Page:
Hammersmith Apollo, London
The Cure deliver a crowd-pleasing three-hour, 40-song Christmas gig with a set list apparently on ‘shuffle’
The Cure’s three-night Christmas residency at Hammersmith Apollo begins with Shake Dog Shake, the opener off their 1984 album, The Top – a reminder that not all Cure songs about animals are about cats, or caterpillars. Some are redder in tooth and claw.
Forty songs later, it ends with Hey You!!!, from the Cure’s 1987 album, Kiss Me Kiss Me Kiss Me. Addressed to a girl who “looks like Christmas”, Hey You!!! apparently hasn’t found itself on a set list since 2004. Robert Smith bows and shuffles off, apologising for the lateness of the hour. It’s 17 minutes past curfew and the band have been onstage for just over three hours (with four pee breaks).
Perhaps they feel at home. The Cure first played the Apollo 30 years ago; there are two more nights in this run. The previous couple of evenings have found the band sharing the Apollo’s stage with an array of scientists and comedians as part of Brian Cox and Robin Ince’s Christmas Compendium of Reason shows. The Cure played a short set and joined in on Always Look on the Bright Side of Life with Eric Idle.
It’s a funny old match, science and the Cure. Despite being called something vaguely medical, and writing about mammals and invertebrates, you wouldn’t actually have pegged the Cure as a band big on reason. They are all about the shadow world, dream states and nightmarish imaginings, the irrationality of love, and the depths of existential despair, all of which receive an airing during this sprawling gig. “It doesn’t matter if we all die,” begins 100 Years, perhaps contemplating man’s transient puniness in the face of the cosmos.
Professor Brian Cox remains in the upper circle tonight. The hardcore, meanwhile, are treated to the live debut of an 80s B-side, Man Inside My Mouth, a handful of tracks that haven’t been played live for 10, or even 30 years, plus a slew of instantly recognisable songs that made much of alternative rock possible. No song tonight comes from 2008’s 4:13 Dream, the Cure’s last album. Its mooted successor, 4:14 Scream, remains unreleased. You get the sense that the Cure have no problem whatsoever being a heritage act.
A three-hour set usually prompts one of two responses. The fan perspective? You can never have too much of a good thing. The Cure have form here: last year in Mexico, one gig stretched to the four-hour, 50-song mark (it was Robert Smith’s birthday). Last March, the band’s three nights at London’s Royal Albert Hall in aid of the Teenage Cancer Trust charity boasted at least one set of 45 songs.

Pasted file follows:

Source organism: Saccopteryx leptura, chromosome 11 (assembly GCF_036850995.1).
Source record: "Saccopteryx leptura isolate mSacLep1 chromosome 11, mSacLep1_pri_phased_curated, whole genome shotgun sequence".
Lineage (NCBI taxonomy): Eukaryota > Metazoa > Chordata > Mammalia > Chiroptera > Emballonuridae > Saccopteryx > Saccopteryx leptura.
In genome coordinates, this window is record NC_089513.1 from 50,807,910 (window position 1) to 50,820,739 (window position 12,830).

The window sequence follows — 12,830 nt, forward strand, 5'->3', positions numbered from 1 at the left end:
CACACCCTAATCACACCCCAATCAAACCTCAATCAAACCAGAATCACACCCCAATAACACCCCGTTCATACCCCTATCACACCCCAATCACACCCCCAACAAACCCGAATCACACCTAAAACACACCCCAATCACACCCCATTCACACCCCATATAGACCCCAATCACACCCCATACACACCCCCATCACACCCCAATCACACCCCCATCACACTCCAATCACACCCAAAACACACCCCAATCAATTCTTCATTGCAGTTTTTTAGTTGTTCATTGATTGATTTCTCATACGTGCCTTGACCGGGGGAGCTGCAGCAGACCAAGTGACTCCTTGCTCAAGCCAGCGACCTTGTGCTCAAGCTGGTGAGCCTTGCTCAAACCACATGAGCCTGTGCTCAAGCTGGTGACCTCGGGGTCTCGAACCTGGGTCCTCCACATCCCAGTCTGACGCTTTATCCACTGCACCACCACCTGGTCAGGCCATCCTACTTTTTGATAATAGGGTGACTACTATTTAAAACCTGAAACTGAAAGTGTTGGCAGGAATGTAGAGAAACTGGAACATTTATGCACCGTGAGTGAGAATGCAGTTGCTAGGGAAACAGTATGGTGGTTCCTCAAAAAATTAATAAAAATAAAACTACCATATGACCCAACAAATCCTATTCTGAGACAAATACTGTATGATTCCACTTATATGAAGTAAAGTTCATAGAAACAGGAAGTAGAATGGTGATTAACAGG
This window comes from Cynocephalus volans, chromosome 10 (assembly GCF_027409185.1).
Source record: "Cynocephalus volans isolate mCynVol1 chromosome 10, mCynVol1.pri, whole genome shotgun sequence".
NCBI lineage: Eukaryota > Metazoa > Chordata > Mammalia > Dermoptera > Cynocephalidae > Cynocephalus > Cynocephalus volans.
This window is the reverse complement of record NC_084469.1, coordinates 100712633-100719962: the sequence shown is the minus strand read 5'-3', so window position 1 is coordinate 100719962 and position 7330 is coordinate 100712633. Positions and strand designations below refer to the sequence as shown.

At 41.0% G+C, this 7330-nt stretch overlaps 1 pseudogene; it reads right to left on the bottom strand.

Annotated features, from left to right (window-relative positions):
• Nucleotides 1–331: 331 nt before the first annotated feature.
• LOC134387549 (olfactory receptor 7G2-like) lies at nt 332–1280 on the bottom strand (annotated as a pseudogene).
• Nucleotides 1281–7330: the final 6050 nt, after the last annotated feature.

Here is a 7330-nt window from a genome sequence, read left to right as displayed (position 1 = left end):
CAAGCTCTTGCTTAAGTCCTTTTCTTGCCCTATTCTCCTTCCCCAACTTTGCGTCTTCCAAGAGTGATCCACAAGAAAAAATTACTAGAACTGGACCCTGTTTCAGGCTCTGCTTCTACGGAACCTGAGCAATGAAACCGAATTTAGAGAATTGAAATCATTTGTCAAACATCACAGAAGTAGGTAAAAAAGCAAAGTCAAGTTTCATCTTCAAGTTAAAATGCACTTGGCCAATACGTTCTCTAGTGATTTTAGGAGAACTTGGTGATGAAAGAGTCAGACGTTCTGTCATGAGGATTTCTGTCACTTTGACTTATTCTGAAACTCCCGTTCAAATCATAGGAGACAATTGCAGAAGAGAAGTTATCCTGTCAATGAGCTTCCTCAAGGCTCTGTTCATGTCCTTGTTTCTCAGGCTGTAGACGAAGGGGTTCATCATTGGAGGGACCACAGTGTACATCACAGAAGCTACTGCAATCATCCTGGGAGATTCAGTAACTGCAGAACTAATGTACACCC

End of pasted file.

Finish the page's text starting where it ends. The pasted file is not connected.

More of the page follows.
Tonight’s 40-track show delves into most of the crenellations of the post-punk band’s long and deep back catalogue, and works out at excellent value, restating the Cure’s nagging way with a pop melody and a lasting take on bleakness. Contrasting that generosity to the industry standard of roughly 14 songs in 90 minutes, the Cure are a steal.
Smith – the sole wild-haired constant in the Cure’s fluctuating line-up, which tonight includes former Tin Machine guitarist Reeves Gabrels on pro guitar licks – notes that the band have chosen 20 songs that didn’t appear on their Royal Albert Hall set lists, to keep things fresh for returnees. And while we’re counting, playing their fourth encore – Hey You, plus the glorious run of Lovecats, Why Can’t I Be You, and Boys Don’t Cry – actually costs Bob and co a few bob, as going over curfew entails a fine.
Quantity, though, is not the same thing as quality. In showbiz, there is a stubborn adage about how you should always leave ’em wanting more. Last March, one of my Guardian colleagues had the temerity to suggest that the Cure’s Royal Albert Hall set could have used a little tightening up. All hell broke loose in the comment thread online, prompting even Smith himself to wade in angrily.
That problem with flow remains. Where bands usually cleave to a sequence of moods, the Cure seem to have thrown everything into an iPod shuffle. Jolting along, frequent highs interrupted by meandering lulls, a theme settles around The Top album, whose tracklist is raided hard. Wailing Wall begins with Smith playing the recorder, before keyboard player Roger O’Donnell takes up the flute melody. Later, The Empty World offers two Cure curveballs: martial drums and flute. The excellent Give Me It finds the Cure playing fast and loud, with menace – something you wish they would do more often.
It wouldn’t be quite true to say that three hours in the company of the Cure flies by, but it really doesn’t crawl or creep either. A match for the season, the Cure really are the band that keeps on giving.
© Kitty Empire & The Guardian